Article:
What about hygiene hypothesis and vaccines, auto immune diseases and asthma?
The existing vaccines combat few of the very harmful organisms. And it is not easy to develop vaccines. Parents often wonder whether to vaccinate their children or not, as it lowers the body’s immunity. However, the risk of your child contracting long-term health problems or dying is more probable without taking the recommended vaccines. The current vaccines that have been developed against diseases are those wherein where there have been a significant impact in terms of morbidity or mortality of children. So, these are not the germs that would help your child’s immunity. Hence, vaccines are still very beneficial.
Also, if your immune system is not challenged enough in the initial formation years, auto immune diseases are more likely to happen. But, there’s no direct evidence for this yet. Nor is there any direct evidence that asthma has anything to do with the hygiene hypothesis.
Can the hygiene hypothesis apply to our tolerance for pollution?
No, the hygiene hypothesis does not apply to our tolerance for pollution. Pollution is about gases and chemicals, not microbes. It is harmful to our bodies, but our biology is not going to change in order to get used to it. We cannot get used to pollution.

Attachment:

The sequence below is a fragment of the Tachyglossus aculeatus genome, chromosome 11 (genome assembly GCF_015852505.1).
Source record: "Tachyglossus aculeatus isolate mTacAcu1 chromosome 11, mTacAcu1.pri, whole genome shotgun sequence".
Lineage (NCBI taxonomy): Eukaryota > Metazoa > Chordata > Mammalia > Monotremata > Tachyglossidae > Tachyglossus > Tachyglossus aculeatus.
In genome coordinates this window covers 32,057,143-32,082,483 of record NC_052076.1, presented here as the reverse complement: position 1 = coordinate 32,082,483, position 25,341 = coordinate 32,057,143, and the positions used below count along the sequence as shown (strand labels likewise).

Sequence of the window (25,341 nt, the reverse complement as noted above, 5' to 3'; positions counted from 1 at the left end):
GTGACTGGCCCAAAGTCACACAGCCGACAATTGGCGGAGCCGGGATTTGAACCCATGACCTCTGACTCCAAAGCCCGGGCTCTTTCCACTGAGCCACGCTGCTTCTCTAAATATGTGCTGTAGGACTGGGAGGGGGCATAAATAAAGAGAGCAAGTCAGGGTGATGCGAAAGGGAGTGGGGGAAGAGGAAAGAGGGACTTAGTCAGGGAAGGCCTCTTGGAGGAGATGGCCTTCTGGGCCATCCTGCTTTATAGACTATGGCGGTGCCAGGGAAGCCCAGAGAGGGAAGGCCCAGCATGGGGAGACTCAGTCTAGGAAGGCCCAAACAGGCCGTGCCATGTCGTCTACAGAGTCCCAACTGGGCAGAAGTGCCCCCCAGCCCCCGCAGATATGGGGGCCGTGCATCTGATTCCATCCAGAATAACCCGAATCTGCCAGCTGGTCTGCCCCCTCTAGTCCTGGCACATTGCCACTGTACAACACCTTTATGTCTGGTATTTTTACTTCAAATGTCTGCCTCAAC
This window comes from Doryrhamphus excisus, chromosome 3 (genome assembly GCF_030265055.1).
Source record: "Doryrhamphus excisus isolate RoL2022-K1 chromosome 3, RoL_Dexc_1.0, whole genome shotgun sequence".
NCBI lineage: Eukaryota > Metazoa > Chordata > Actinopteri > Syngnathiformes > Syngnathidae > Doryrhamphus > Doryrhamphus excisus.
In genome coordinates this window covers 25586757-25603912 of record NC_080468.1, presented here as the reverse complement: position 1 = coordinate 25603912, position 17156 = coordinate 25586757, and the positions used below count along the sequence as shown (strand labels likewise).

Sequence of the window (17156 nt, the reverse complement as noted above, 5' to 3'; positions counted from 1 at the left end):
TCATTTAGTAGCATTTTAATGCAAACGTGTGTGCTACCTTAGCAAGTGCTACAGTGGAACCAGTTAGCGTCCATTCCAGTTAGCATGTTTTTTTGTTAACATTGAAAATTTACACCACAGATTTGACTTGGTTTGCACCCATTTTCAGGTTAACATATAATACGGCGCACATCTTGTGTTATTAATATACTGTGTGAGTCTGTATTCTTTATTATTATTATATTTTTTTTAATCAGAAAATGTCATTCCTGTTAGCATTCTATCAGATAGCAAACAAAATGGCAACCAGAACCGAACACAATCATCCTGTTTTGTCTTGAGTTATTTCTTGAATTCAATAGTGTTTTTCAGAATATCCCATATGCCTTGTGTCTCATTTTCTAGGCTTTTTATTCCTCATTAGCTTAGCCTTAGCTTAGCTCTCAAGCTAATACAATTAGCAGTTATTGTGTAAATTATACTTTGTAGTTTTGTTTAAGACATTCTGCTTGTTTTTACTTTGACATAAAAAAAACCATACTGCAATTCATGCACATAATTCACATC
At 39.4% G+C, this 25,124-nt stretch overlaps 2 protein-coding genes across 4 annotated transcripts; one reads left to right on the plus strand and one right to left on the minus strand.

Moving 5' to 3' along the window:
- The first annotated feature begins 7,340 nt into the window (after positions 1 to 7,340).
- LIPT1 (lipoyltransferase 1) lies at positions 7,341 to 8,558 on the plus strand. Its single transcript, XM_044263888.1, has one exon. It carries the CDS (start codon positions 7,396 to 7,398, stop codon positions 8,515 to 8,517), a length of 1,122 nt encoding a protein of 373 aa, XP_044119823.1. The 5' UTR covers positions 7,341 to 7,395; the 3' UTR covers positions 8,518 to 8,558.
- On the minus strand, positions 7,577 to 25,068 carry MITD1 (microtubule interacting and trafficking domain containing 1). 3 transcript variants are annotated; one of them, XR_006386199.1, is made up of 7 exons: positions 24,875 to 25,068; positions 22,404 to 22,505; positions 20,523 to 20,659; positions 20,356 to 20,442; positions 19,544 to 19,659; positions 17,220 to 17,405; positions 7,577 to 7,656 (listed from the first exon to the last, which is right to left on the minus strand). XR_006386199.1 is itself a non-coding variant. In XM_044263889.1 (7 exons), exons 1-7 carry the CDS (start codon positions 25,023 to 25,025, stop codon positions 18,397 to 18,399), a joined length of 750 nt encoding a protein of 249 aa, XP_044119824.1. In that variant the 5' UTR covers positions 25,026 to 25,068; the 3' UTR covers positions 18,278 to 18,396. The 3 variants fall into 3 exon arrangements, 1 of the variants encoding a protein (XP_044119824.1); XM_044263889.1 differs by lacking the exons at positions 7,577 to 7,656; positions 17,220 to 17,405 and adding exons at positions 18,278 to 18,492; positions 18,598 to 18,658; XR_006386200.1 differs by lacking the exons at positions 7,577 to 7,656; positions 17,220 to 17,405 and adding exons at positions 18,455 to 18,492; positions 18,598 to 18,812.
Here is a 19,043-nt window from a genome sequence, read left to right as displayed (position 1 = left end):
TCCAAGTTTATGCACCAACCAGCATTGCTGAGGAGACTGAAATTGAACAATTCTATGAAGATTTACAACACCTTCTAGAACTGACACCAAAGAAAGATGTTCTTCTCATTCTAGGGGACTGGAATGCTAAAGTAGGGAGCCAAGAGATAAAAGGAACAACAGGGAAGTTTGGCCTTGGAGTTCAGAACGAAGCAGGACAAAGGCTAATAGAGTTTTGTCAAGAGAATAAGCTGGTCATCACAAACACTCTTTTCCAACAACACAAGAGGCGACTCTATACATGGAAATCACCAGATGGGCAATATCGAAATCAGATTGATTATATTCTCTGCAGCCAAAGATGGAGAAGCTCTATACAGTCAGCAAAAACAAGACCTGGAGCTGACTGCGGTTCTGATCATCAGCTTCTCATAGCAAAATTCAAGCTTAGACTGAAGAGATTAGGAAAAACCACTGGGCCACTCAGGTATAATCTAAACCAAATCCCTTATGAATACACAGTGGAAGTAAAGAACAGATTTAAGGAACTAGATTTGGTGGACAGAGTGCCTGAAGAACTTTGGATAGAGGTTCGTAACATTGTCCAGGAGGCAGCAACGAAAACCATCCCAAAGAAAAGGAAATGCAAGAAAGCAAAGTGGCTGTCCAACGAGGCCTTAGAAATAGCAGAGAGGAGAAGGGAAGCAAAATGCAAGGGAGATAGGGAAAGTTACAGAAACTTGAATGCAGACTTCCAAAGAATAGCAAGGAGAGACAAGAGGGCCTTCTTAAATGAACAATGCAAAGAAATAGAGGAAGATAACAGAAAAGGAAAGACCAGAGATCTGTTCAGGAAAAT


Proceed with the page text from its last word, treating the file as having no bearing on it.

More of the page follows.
How does marketing influences perception about hygiene (in terms of usage of sanitizers)?
We observe both extremes. We see that the affluent class over-sanitize and the underprivileged sections live in unhygienic conditions due to lack of resources. Hence, the same marketing strategy is not going to work for both. So, while it’s okay to market soap as a way to keep clean, it’s not okay to scare consumers into constantly using sanitizers. Because that scare is harmful. We still have access to open water, and using simple soap and water is better than a sanitizer. As many of these sanitizers are unnecessarily harsh and at a similar level to those used in hospitals and ICUs. There is no added advantage to using such harsh disinfectants in place of simple soap. These harsh disinfectants not only kill good bacteria, but also harm your skin in the long run and skin is the largest organ in the human body.
Thus, hygiene hypothesis is not really about personal hygiene. In fact, it’s a misnomer. And while it’s still important to wash your hands after using the bathroom, we do not need to go overboard with constantly using sanitizers.